Most startups, in particular tech/web startups, are well advised to steer clear, and not waste their money on patenting things. At that stage, it’s fair to say that patents are completely useless.
Early companies don’t have the resources to prosecute patent infringers to extract licensing revenues, and they lack the resources to defend themselves if sued by someone who thinks they are infringing. In short, patents are a bit like the Mafia in Mario Puzo’s books: fascinating, brutally dangerous, and best kept away from.
Another reason that patents are frowned upon is simply that most startups absolutely hate the entire concept. As John Carmack put it:
The idea that I can be presented with a problem, set out to logically solve it with the tools at hand, and wind up with a program that could not be legally used because someone else followed the same logical steps some years ago and filed for a patent on it is horrifying.
Patent box changes that, somewhat (though it doesn’t fix the idealistic anti-patent argument). Here’s why.
A tangible, pacifist value to patents
The Patent Box legislation aims to reward companies that develop innovative products and book the revenues from these products in the UK. It does this by offering a large Corporation Tax discount on revenues linked to patented products.
This opens up a completely new use for patents, that don’t involve extracting licensing revenue, suing people, or getting sued: getting tax breaks.
This means that whether to file for a patent or not can become a fairly straightforward financial decision: am I likely to get more money back out via tax breaks than I put into the patenting process?
There are two sides to that equation: the cost of getting a patent, and the size of the likely tax break.
Size of the likely tax break
“How long is a piece of string?” comes to mind here, considering the Patent Box is not even in force yet and we don’t really know exactly how HMRC will implement it in practice. However, as a rule of thumb, it looks very likely that a small company that sells, say, just a single product, and that has a patent covering that product, will be able to get their corporation tax decreased by at least 5% (out of a 20% starting value), probably more.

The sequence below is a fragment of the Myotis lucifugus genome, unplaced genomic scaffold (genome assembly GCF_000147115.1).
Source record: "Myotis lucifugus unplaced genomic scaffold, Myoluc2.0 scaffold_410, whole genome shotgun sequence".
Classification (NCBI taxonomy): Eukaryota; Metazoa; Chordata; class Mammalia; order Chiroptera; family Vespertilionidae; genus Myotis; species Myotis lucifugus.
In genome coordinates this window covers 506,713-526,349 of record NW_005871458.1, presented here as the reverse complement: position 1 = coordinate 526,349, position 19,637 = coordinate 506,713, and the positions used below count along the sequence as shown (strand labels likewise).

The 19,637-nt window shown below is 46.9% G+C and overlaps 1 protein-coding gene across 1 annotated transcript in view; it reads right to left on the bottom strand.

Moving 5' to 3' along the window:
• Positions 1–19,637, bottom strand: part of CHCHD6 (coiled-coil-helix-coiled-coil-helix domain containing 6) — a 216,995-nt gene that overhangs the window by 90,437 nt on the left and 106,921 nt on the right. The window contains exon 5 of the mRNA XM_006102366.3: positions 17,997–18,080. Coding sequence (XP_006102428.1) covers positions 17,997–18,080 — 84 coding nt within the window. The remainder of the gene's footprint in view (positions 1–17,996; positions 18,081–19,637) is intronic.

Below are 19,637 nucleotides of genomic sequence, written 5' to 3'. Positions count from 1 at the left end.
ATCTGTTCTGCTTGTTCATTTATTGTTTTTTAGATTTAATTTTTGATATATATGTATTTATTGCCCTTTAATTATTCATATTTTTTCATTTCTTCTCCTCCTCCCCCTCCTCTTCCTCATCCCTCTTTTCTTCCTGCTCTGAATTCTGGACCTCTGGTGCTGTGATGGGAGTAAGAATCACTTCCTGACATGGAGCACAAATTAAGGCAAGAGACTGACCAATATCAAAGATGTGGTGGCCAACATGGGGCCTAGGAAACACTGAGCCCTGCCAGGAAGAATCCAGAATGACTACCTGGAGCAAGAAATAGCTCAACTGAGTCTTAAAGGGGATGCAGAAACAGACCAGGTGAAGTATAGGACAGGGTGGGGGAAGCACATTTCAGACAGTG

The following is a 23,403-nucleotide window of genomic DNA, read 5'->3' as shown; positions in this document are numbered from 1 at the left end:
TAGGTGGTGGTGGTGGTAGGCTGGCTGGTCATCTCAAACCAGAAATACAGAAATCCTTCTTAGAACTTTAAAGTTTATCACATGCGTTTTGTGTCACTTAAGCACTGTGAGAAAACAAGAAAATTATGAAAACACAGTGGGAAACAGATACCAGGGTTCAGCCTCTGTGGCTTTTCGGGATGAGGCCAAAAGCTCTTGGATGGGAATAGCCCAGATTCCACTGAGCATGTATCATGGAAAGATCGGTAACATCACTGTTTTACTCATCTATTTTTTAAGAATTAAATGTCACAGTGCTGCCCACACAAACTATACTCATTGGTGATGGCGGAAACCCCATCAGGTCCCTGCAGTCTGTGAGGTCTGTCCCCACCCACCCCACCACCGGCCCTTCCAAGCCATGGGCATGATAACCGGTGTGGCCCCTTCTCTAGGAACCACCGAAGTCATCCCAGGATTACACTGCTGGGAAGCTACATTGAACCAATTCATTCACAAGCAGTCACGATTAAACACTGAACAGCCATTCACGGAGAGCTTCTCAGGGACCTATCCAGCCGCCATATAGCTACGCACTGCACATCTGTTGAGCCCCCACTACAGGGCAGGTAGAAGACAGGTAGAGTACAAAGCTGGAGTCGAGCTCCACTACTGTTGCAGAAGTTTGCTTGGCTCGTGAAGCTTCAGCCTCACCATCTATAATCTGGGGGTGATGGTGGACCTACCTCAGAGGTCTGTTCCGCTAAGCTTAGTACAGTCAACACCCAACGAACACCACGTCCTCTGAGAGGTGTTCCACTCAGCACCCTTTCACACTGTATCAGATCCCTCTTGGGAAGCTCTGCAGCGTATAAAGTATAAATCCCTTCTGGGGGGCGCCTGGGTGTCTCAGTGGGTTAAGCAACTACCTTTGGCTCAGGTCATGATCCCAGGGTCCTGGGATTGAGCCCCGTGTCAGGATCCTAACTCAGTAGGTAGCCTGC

This will be phased in over a period of several years, which further delays the benefit, but in any case, this is the first consideration: unless your company seems very likely to become profitable and start paying substantial amounts of Corporation Tax, don’t worry about patents yet.
The point where patents do become interesting to a startup is when they are about to generate proper revenues (with some certainty) and they start to think about whether there might be ways to reduce the tens of thousands of pounds levy that HMRC will take on those hard-earned profits.
At that point, the cost of filing a patent is more bearable, and the benefit is more tangible.
For companies that are already profitable, of course, this will be of more immediate interest.
The cost of getting a patent
If you ask how much a patent might cost, you get varying answers. A typical price that is often heard in startup circles about £10k.
That is indeed the price for filing what is known in the lingo as a “broad” patent. That’s the kind of patent that you’ll use to get licensing revenue or defend yourself in countersuits, and that’s the type of patents that most patent attorneys will try to get you if you let them.
If you want your patent to be an EU patent, it will probably be even more expensive, and take even longer (4 years or more is fairly common).
However, I found out from a chat with a Patent Solicitor recently that there is another way to file patents: he called those “narrow patents”.
Unlike their broader cousins, narrow patents focus on just one patentable aspect of the technology. Moreover, if you’re filing a patent for the Patent Box, you don’t need an EU patent – a UK patent can do for that purpose.
I’m told that such narrow patents, filed in the UK, can cost as little as £2k, and be granted within 2 years.
Cost vs benefit
£2k is not a whole lot of money for a company that’s generating revenues. £10k or more would give any SME pause for thought, but £2k is typically low enough to be worth a speculative shot.
On the upside, if the patent is granted and the Patent Box legislation comes through as expected, there should be many tens of thousands of pounds of upside for that £2k investment. This is definitely worth considering.
There’s no need to rush into filing a patent ahead of the Patent Box. For startups, certainly, a wait-and-see approach is sensible. For more mature companies, having a couple of chats with patent lawyers and maybe filing a cheap patent if it seems sensible is probably a worthwhile investment.
However, what is very likely is that at last, there will be some kind of use for patents that doesn’t involve suing people or extracting licensing revenues. That means there’ll probably be a lot more patents being filed in the future.